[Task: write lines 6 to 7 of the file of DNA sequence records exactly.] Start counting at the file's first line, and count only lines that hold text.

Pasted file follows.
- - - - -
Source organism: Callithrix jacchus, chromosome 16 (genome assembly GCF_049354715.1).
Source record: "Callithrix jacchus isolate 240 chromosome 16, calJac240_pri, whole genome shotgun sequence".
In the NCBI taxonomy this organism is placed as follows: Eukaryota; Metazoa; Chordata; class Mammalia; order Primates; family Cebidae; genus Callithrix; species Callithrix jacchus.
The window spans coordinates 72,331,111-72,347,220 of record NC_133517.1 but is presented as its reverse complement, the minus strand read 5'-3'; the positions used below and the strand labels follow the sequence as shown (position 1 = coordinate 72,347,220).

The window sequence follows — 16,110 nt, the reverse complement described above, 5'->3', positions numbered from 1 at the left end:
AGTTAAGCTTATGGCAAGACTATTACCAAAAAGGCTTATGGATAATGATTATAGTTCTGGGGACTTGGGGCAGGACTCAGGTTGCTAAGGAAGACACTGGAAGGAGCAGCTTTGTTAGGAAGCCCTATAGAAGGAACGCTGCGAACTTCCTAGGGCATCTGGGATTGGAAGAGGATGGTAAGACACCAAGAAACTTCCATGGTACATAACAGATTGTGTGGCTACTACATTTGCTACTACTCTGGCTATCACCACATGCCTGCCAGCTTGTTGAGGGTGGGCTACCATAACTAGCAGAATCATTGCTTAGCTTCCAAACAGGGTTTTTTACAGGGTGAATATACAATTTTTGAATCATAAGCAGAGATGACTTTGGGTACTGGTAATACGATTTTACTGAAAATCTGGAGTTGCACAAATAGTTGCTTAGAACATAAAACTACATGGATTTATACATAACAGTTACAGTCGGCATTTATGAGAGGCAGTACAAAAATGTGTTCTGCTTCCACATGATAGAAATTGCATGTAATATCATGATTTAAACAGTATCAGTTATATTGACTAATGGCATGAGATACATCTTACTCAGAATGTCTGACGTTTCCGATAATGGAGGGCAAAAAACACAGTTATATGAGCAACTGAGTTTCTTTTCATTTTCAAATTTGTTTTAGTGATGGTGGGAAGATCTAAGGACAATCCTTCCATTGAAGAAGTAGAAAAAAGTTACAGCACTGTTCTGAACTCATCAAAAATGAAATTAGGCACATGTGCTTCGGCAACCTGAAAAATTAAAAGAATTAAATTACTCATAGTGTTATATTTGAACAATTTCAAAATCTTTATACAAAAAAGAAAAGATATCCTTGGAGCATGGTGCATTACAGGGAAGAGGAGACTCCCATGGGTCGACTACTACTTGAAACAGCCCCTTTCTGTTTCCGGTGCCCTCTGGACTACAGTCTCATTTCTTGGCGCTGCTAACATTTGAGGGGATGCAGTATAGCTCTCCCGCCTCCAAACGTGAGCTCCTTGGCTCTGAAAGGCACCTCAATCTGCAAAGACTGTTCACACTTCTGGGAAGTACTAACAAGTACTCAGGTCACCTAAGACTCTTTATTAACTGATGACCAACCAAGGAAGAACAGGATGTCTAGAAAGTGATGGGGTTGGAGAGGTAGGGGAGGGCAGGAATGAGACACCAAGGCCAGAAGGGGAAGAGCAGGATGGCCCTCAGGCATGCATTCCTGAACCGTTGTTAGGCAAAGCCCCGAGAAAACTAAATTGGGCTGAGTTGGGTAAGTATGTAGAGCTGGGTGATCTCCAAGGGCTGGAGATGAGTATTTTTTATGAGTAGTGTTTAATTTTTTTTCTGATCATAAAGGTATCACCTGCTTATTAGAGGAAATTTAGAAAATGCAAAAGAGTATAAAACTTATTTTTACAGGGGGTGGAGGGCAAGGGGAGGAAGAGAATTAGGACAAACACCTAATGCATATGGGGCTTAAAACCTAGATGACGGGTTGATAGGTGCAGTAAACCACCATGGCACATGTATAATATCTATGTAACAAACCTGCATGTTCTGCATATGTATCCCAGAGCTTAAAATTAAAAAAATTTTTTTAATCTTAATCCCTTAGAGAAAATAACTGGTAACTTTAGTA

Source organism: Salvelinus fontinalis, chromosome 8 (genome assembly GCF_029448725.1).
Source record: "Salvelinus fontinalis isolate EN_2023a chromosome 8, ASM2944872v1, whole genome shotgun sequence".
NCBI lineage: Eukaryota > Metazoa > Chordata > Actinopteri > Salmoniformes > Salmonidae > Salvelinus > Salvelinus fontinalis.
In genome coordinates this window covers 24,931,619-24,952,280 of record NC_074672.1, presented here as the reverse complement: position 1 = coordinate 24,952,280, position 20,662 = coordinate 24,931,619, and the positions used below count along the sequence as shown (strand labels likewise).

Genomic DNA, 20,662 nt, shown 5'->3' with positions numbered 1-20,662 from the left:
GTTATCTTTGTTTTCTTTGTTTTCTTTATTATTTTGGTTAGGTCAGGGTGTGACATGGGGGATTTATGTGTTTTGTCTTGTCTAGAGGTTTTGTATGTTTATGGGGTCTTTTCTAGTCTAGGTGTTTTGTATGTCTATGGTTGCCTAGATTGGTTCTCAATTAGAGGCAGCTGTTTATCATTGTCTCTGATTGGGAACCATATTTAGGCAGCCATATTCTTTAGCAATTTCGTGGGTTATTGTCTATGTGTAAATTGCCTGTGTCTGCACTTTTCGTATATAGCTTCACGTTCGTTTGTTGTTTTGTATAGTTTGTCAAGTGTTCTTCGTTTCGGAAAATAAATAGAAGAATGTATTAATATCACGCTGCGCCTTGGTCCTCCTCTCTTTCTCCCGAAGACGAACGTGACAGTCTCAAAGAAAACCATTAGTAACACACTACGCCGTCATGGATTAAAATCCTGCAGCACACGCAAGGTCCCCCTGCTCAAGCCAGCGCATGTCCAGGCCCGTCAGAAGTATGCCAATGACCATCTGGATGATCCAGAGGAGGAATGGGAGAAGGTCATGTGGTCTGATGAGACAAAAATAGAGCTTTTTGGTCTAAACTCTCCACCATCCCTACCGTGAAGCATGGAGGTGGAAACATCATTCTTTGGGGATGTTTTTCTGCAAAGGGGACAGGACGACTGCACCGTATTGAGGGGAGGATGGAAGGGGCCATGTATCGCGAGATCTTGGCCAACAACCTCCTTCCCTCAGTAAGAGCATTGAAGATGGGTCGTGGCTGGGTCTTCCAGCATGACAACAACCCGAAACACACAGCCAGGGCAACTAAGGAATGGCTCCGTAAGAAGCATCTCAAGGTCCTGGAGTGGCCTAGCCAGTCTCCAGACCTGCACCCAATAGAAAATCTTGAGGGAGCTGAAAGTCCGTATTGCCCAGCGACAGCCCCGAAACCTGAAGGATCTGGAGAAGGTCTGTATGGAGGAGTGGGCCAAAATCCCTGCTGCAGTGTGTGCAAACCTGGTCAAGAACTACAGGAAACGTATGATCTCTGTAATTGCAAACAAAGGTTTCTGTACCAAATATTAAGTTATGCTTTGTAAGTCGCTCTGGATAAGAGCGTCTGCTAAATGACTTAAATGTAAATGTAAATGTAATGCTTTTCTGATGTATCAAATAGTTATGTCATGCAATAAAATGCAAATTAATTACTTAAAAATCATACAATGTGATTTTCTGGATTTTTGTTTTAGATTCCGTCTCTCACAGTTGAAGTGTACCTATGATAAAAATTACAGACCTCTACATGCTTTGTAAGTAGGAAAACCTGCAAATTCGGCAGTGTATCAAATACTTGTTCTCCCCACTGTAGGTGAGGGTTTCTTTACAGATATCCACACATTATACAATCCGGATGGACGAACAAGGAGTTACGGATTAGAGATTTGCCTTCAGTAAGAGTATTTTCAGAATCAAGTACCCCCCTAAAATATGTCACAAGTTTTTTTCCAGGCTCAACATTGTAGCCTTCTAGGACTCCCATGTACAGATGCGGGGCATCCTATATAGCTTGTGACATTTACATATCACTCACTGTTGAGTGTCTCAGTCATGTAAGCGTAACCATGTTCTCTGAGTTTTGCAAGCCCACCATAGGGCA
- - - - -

AGTTAAGCTTATGGCAAGACTATTACCAAAAAGGCTTATGGATAATGATTATAGTTCTGGGGACTTGGGGCAGGACTCAGGTTGCTAAGGAAGACACTGGAAGGAGCAGCTTTGTTAGGAAGCCCTATAGAAGGAACGCTGCGAACTTCCTAGGGCATCTGGGATTGGAAGAGGATGGTAAGACACCAAGAAACTTCCATGGTACATAACAGATTGTGTGGCTACTACATTTGCTACTACTCTGGCTATCACCACATGCCTGCCAGCTTGTTGAGGGTGGGCTACCATAACTAGCAGAATCATTGCTTAGCTTCCAAACAGGGTTTTTTACAGGGTGAATATACAATTTTTGAATCATAAGCAGAGATGACTTTGGGTACTGGTAATACGATTTTACTGAAAATCTGGAGTTGCACAAATAGTTGCTTAGAACATAAAACTACATGGATTTATACATAACAGTTACAGTCGGCATTTATGAGAGGCAGTACAAAAATGTGTTCTGCTTCCACATGATAGAAATTGCATGTAATATCATGATTTAAACAGTATCAGTTATATTGACTAATGGCATGAGATACATCTTACTCAGAATGTCTGACGTTTCCGATAATGGAGGGCAAAAAACACAGTTATATGAGCAACTGAGTTTCTTTTCATTTTCAAATTTGTTTTAGTGATGGTGGGAAGATCTAAGGACAATCCTTCCATTGAAGAAGTAGAAAAAAGTTACAGCACTGTTCTGAACTCATCAAAAATGAAATTAGGCACATGTGCTTCGGCAACCTGAAAAATTAAAAGAATTAAATTACTCATAGTGTTATATTTGAACAATTTCAAAATCTTTATACAAAAAAGAAAAGATATCCTTGGAGCATGGTGCATTACAGGGAAGAGGAGACTCCCATGGGTCGACTACTACTTGAAACAGCCCCTTTCTGTTTCCGGTGCCCTCTGGACTACAGTCTCATTTCTTGGCGCTGCTAACATTTGAGGGGATGCAGTATAGCTCTCCCGCCTCCAAACGTGAGCTCCTTGGCTCTGAAAGGCACCTCAATCTGCAAAGACTGTTCACACTTCTGGGAAGTACTAACAAGTACTCAGGTCACCTAAGACTCTTTATTAACTGATGACCAACCAAGGAAGAACAGGATGTCTAGAAAGTGATGGGGTTGGAGAGGTAGGGGAGGGCAGGAATGAGACACCAAGGCCAGAAGGGGAAGAGCAGGATGGCCCTCAGGCATGCATTCCTGAACCGTTGTTAGGCAAAGCCCCGAGAAAACTAAATTGGGCTGAGTTGGGTAAGTATGTAGAGCTGGGTGATCTCCAAGGGCTGGAGATGAGTATTTTTTATGAGTAGTGTTTAATTTTTTTTCTGATCATAAAGGTATCACCTGCTTATTAGAGGAAATTTAGAAAATGCAAAAGAGTATAAAACTTATTTTTACAGGGGGTGGAGGGCAAGGGGAGGAAGAGAATTAGGACAAACACCTAATGCATATGGGGCTTAAAACCTAGATGACGGGTTGATAGGTGCAGTAAACCACCATGGCACATGTATAATATCTATGTAACAAACCTGCATGTTCTGCATATGTATCCCAGAGCTTAAAATTAAAAAAATTTTTTTAATCTTAATCCCTTAGAGAAAATAACTGGTAACTTTAGTA

Source organism: Salvelinus fontinalis, chromosome 8 (genome assembly GCF_029448725.1).